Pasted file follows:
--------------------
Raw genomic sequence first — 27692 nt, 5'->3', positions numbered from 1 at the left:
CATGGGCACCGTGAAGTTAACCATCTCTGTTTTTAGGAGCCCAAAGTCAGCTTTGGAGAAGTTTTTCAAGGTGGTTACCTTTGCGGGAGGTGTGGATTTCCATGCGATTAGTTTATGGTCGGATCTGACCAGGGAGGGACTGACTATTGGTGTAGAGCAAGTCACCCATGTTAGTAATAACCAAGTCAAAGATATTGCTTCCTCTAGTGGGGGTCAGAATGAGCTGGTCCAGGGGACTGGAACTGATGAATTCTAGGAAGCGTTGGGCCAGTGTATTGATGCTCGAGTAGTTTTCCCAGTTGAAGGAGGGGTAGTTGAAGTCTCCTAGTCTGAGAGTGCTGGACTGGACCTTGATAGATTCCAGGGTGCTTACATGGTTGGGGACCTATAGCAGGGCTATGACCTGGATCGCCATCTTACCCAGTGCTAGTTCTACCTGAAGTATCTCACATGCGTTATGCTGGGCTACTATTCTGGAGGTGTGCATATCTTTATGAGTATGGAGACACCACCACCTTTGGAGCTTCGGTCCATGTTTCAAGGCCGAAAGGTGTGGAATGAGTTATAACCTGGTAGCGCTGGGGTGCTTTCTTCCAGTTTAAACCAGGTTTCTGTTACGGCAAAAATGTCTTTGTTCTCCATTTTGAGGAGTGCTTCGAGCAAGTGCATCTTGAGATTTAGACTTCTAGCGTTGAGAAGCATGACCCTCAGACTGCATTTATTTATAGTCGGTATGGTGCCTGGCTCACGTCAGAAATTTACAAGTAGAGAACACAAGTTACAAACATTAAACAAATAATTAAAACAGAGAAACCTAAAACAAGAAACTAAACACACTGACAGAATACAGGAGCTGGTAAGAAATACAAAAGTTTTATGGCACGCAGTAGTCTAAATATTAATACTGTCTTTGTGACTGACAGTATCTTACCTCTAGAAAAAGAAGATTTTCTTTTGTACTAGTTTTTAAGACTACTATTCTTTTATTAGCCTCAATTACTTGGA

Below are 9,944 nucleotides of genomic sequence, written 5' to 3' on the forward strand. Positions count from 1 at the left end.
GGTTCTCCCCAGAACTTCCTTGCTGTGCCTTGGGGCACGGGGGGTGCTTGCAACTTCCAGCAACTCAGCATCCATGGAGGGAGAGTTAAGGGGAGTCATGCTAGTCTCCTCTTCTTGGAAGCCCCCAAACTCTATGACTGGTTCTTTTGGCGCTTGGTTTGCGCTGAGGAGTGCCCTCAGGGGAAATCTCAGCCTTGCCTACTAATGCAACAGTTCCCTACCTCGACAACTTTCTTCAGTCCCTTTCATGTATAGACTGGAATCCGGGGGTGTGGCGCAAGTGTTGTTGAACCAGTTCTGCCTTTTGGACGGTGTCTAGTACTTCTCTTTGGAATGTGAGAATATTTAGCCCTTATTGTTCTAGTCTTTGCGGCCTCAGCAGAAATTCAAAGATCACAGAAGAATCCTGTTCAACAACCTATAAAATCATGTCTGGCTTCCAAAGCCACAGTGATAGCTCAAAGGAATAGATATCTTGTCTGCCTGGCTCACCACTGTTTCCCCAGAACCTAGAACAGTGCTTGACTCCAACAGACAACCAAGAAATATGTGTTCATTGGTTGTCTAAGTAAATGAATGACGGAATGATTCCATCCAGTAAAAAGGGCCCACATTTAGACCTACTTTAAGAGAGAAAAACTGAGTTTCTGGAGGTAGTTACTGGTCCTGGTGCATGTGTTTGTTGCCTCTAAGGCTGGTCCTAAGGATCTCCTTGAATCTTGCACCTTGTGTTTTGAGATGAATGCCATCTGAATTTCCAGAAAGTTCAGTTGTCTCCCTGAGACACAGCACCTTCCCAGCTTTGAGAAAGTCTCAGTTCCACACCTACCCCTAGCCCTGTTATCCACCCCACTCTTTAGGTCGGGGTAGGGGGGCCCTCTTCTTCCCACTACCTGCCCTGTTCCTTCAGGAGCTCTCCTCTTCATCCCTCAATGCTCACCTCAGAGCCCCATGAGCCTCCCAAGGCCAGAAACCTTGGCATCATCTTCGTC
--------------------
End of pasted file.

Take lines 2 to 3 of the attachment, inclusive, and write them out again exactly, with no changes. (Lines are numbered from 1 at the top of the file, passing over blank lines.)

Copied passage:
CATGGGCACCGTGAAGTTAACCATCTCTGTTTTTAGGAGCCCAAAGTCAGCTTTGGAGAAGTTTTTCAAGGTGGTTACCTTTGCGGGAGGTGTGGATTTCCATGCGATTAGTTTATGGTCGGATCTGACCAGGGAGGGACTGACTATTGGTGTAGAGCAAGTCACCCATGTTAGTAATAACCAAGTCAAAGATATTGCTTCCTCTAGTGGGGGTCAGAATGAGCTGGTCCAGGGGACTGGAACTGATGAATTCTAGGAAGCGTTGGGCCAGTGTATTGATGCTCGAGTAGTTTTCCCAGTTGAAGGAGGGGTAGTTGAAGTCTCCTAGTCTGAGAGTGCTGGACTGGACCTTGATAGATTCCAGGGTGCTTACATGGTTGGGGACCTATAGCAGGGCTATGACCTGGATCGCCATCTTACCCAGTGCTAGTTCTACCTGAAGTATCTCACATGCGTTATGCTGGGCTACTATTCTGGAGGTGTGCATATCTTTATGAGTATGGAGACACCACCACCTTTGGAGCTTCGGTCCATGTTTCAAGGCCGAAAGGTGTGGAATGAGTTATAACCTGGTAGCGCTGGGGTGCTTTCTTCCAGTTTAAACCAGGTTTCTGTTACGGCAAAAATGTCTTTGTTCTCCATTTTGAGGAGTGCTTCGAGCAAGTGCATCTTGAGATTTAGACTTCTAGCGTTGAGAAGCATGACCCTCAGACTGCATTTATTTATAGTCGGTATGGTGCCTGGCTCACGTCAGAAATTTACAAGTAGAGAACACAAGTTACAAACATTAAACAAATAATTAAAACAGAGAAACCTAAAACAAGAAACTAAACACACTGACAGAATACAGGAGCTGGTAAGAAATACAAAAGTTTTATGGCACGCAGTAGTCTAAATATTAATACTGTCTTTGTGACTGACAGTATCTTACCTCTAGAAAAAGAAGATTTTCTTTTGTACTAGTTTTTAAGACTACTATTCTTTTATTAGCCTCAATTACTTGGA

Below are 9,944 nucleotides of genomic sequence, written 5' to 3' on the forward strand. Positions count from 1 at the left end.